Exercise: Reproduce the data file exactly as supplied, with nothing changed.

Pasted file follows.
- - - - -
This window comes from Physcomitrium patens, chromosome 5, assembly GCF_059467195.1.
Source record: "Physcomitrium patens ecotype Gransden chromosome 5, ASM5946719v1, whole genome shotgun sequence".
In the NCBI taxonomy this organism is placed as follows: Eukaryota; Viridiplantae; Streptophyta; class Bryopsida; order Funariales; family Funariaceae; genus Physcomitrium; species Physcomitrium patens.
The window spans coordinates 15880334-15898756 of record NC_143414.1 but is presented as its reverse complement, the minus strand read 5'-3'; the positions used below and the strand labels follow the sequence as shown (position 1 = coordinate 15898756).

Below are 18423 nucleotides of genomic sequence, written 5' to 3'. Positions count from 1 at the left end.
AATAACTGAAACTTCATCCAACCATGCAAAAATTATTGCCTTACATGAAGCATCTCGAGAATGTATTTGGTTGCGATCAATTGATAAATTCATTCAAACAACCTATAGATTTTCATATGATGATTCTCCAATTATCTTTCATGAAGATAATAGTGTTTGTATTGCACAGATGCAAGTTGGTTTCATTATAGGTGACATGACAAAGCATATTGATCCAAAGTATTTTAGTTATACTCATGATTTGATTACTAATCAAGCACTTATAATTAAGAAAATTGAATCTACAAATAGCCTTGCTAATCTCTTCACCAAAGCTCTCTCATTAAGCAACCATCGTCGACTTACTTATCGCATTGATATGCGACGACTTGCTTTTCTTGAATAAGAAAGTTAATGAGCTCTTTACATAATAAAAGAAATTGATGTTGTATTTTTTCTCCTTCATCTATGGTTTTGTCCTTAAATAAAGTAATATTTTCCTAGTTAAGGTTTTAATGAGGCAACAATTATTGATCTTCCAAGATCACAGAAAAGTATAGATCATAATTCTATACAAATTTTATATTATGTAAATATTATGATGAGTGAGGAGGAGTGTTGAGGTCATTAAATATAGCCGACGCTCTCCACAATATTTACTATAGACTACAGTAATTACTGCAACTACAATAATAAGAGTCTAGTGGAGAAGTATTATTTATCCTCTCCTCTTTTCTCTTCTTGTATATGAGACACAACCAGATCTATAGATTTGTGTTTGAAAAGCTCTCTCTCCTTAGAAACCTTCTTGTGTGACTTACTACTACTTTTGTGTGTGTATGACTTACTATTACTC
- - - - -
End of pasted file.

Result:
This window comes from Physcomitrium patens, chromosome 5, assembly GCF_059467195.1.
Source record: "Physcomitrium patens ecotype Gransden chromosome 5, ASM5946719v1, whole genome shotgun sequence".
In the NCBI taxonomy this organism is placed as follows: Eukaryota; Viridiplantae; Streptophyta; class Bryopsida; order Funariales; family Funariaceae; genus Physcomitrium; species Physcomitrium patens.
The window spans coordinates 15880334-15898756 of record NC_143414.1 but is presented as its reverse complement, the minus strand read 5'-3'; the positions used below and the strand labels follow the sequence as shown (position 1 = coordinate 15898756).

Below are 18423 nucleotides of genomic sequence, written 5' to 3'. Positions count from 1 at the left end.
AATAACTGAAACTTCATCCAACCATGCAAAAATTATTGCCTTACATGAAGCATCTCGAGAATGTATTTGGTTGCGATCAATTGATAAATTCATTCAAACAACCTATAGATTTTCATATGATGATTCTCCAATTATCTTTCATGAAGATAATAGTGTTTGTATTGCACAGATGCAAGTTGGTTTCATTATAGGTGACATGACAAAGCATATTGATCCAAAGTATTTTAGTTATACTCATGATTTGATTACTAATCAAGCACTTATAATTAAGAAAATTGAATCTACAAATAGCCTTGCTAATCTCTTCACCAAAGCTCTCTCATTAAGCAACCATCGTCGACTTACTTATCGCATTGATATGCGACGACTTGCTTTTCTTGAATAAGAAAGTTAATGAGCTCTTTACATAATAAAAGAAATTGATGTTGTATTTTTTCTCCTTCATCTATGGTTTTGTCCTTAAATAAAGTAATATTTTCCTAGTTAAGGTTTTAATGAGGCAACAATTATTGATCTTCCAAGATCACAGAAAAGTATAGATCATAATTCTATACAAATTTTATATTATGTAAATATTATGATGAGTGAGGAGGAGTGTTGAGGTCATTAAATATAGCCGACGCTCTCCACAATATTTACTATAGACTACAGTAATTACTGCAACTACAATAATAAGAGTCTAGTGGAGAAGTATTATTTATCCTCTCCTCTTTTCTCTTCTTGTATATGAGACACAACCAGATCTATAGATTTGTGTTTGAAAAGCTCTCTCTCCTTAGAAACCTTCTTGTGTGACTTACTACTACTTTTGTGTGTGTATGACTTACTATTACTC